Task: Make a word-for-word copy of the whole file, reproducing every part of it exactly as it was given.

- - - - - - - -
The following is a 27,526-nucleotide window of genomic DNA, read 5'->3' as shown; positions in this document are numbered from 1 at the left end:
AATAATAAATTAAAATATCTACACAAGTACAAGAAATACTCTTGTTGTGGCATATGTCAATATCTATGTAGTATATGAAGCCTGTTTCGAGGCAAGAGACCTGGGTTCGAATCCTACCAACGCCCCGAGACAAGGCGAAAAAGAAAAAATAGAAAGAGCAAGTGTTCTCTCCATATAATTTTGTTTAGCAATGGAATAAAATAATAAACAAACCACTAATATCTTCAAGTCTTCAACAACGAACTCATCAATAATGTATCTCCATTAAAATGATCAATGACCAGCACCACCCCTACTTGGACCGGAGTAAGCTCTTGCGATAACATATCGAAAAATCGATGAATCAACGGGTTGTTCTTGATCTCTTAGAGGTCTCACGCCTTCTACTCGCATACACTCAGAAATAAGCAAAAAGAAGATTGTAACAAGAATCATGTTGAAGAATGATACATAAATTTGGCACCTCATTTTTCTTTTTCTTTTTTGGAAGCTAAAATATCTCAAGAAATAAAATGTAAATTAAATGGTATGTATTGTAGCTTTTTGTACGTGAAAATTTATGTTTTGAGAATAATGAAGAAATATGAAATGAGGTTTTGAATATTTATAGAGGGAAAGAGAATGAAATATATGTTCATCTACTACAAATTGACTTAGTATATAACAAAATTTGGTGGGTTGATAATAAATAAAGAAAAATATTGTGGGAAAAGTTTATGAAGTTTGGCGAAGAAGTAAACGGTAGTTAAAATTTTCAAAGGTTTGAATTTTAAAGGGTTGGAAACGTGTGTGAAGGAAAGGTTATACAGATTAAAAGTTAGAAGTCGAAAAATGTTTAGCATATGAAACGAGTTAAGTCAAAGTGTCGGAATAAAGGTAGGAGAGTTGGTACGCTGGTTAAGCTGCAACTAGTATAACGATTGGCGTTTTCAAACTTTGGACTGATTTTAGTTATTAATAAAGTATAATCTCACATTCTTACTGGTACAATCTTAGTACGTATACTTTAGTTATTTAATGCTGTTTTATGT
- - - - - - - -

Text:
The following is a 27,526-nucleotide window of genomic DNA, read 5'->3' as shown; positions in this document are numbered from 1 at the left end:
AATAATAAATTAAAATATCTACACAAGTACAAGAAATACTCTTGTTGTGGCATATGTCAATATCTATGTAGTATATGAAGCCTGTTTCGAGGCAAGAGACCTGGGTTCGAATCCTACCAACGCCCCGAGACAAGGCGAAAAAGAAAAAATAGAAAGAGCAAGTGTTCTCTCCATATAATTTTGTTTAGCAATGGAATAAAATAATAAACAAACCACTAATATCTTCAAGTCTTCAACAACGAACTCATCAATAATGTATCTCCATTAAAATGATCAATGACCAGCACCACCCCTACTTGGACCGGAGTAAGCTCTTGCGATAACATATCGAAAAATCGATGAATCAACGGGTTGTTCTTGATCTCTTAGAGGTCTCACGCCTTCTACTCGCATACACTCAGAAATAAGCAAAAAGAAGATTGTAACAAGAATCATGTTGAAGAATGATACATAAATTTGGCACCTCATTTTTCTTTTTCTTTTTTGGAAGCTAAAATATCTCAAGAAATAAAATGTAAATTAAATGGTATGTATTGTAGCTTTTTGTACGTGAAAATTTATGTTTTGAGAATAATGAAGAAATATGAAATGAGGTTTTGAATATTTATAGAGGGAAAGAGAATGAAATATATGTTCATCTACTACAAATTGACTTAGTATATAACAAAATTTGGTGGGTTGATAATAAATAAAGAAAAATATTGTGGGAAAAGTTTATGAAGTTTGGCGAAGAAGTAAACGGTAGTTAAAATTTTCAAAGGTTTGAATTTTAAAGGGTTGGAAACGTGTGTGAAGGAAAGGTTATACAGATTAAAAGTTAGAAGTCGAAAAATGTTTAGCATATGAAACGAGTTAAGTCAAAGTGTCGGAATAAAGGTAGGAGAGTTGGTACGCTGGTTAAGCTGCAACTAGTATAACGATTGGCGTTTTCAAACTTTGGACTGATTTTAGTTATTAATAAAGTATAATCTCACATTCTTACTGGTACAATCTTAGTACGTATACTTTAGTTATTTAATGCTGTTTTATGT